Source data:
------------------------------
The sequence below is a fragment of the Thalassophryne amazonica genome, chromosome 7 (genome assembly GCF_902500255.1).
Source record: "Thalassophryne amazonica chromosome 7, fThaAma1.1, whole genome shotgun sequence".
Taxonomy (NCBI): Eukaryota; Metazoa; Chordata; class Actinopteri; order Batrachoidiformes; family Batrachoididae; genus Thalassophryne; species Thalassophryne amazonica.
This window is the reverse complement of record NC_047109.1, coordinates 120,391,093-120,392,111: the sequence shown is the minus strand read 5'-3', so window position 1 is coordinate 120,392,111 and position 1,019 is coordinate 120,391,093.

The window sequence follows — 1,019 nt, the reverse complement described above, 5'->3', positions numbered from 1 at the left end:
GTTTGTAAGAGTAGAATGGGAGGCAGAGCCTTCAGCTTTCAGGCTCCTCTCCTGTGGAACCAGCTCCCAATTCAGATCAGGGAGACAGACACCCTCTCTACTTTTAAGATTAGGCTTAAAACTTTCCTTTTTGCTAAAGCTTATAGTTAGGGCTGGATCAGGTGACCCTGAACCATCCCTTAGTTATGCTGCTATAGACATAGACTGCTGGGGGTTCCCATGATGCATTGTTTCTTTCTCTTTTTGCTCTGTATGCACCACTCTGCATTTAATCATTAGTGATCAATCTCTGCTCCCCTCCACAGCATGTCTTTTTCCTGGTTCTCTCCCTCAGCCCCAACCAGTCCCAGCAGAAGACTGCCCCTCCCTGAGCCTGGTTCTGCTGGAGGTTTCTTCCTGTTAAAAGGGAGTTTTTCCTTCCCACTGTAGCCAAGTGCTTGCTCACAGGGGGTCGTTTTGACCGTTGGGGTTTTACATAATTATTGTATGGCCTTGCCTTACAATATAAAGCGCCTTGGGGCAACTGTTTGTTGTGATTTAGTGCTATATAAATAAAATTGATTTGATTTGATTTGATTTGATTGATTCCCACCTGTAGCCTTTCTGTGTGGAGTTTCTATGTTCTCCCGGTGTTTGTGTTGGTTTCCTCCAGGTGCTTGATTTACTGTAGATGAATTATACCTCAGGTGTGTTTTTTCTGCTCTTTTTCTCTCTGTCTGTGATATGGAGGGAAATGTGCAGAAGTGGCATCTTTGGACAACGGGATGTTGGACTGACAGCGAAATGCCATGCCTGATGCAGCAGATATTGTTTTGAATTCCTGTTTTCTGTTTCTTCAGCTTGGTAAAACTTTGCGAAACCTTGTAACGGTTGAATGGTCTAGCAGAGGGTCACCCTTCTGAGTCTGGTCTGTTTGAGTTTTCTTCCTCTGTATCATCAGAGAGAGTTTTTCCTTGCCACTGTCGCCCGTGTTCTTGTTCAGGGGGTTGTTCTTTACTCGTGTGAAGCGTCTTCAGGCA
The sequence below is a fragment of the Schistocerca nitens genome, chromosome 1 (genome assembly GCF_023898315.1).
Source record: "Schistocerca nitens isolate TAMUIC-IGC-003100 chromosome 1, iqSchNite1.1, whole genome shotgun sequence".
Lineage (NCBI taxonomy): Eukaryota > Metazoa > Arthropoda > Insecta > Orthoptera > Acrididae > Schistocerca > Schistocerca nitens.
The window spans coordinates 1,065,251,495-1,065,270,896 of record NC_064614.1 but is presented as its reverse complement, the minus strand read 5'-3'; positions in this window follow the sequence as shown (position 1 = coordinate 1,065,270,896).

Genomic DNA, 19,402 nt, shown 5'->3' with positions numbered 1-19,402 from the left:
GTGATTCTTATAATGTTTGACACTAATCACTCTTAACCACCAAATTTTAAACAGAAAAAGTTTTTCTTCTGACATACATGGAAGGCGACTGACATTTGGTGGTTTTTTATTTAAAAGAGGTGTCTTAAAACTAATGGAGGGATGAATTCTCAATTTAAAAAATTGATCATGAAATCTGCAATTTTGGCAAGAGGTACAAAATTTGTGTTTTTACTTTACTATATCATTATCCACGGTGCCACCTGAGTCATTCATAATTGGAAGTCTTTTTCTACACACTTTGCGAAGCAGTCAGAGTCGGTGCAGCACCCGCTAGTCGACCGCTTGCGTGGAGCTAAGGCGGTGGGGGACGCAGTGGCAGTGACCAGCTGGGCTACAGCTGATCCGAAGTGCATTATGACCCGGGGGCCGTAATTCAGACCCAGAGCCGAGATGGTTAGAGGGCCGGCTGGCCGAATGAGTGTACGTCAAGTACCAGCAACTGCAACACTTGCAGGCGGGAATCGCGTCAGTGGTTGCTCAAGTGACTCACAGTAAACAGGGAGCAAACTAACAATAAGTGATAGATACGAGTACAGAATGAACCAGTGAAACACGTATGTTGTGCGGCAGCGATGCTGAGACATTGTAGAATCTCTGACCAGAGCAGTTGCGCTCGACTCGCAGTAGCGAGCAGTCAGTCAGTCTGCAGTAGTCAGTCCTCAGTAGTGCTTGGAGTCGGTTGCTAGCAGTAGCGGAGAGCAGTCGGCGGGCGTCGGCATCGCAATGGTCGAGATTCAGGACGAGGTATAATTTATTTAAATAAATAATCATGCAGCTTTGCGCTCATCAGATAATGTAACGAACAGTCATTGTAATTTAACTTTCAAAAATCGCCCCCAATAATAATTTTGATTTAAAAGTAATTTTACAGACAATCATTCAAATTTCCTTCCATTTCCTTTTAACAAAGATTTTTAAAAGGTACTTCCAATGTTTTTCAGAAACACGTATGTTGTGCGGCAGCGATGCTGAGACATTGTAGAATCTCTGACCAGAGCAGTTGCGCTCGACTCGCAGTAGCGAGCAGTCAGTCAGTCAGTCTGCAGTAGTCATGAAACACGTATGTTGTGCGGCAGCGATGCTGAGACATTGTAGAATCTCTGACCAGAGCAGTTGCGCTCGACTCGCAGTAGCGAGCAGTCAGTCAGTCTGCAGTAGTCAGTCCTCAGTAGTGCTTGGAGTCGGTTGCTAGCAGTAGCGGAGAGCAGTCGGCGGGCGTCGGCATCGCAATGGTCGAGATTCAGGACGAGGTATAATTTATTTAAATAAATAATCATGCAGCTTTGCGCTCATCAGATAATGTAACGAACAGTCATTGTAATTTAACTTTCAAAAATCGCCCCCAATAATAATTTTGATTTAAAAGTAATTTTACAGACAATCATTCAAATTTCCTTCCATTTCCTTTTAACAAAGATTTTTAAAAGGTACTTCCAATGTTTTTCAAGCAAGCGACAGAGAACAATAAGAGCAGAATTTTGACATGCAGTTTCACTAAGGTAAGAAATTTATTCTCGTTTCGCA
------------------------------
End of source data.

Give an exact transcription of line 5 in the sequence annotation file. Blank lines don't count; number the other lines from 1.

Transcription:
The window sequence follows — 1,019 nt, the reverse complement described above, 5'->3', positions numbered from 1 at the left end: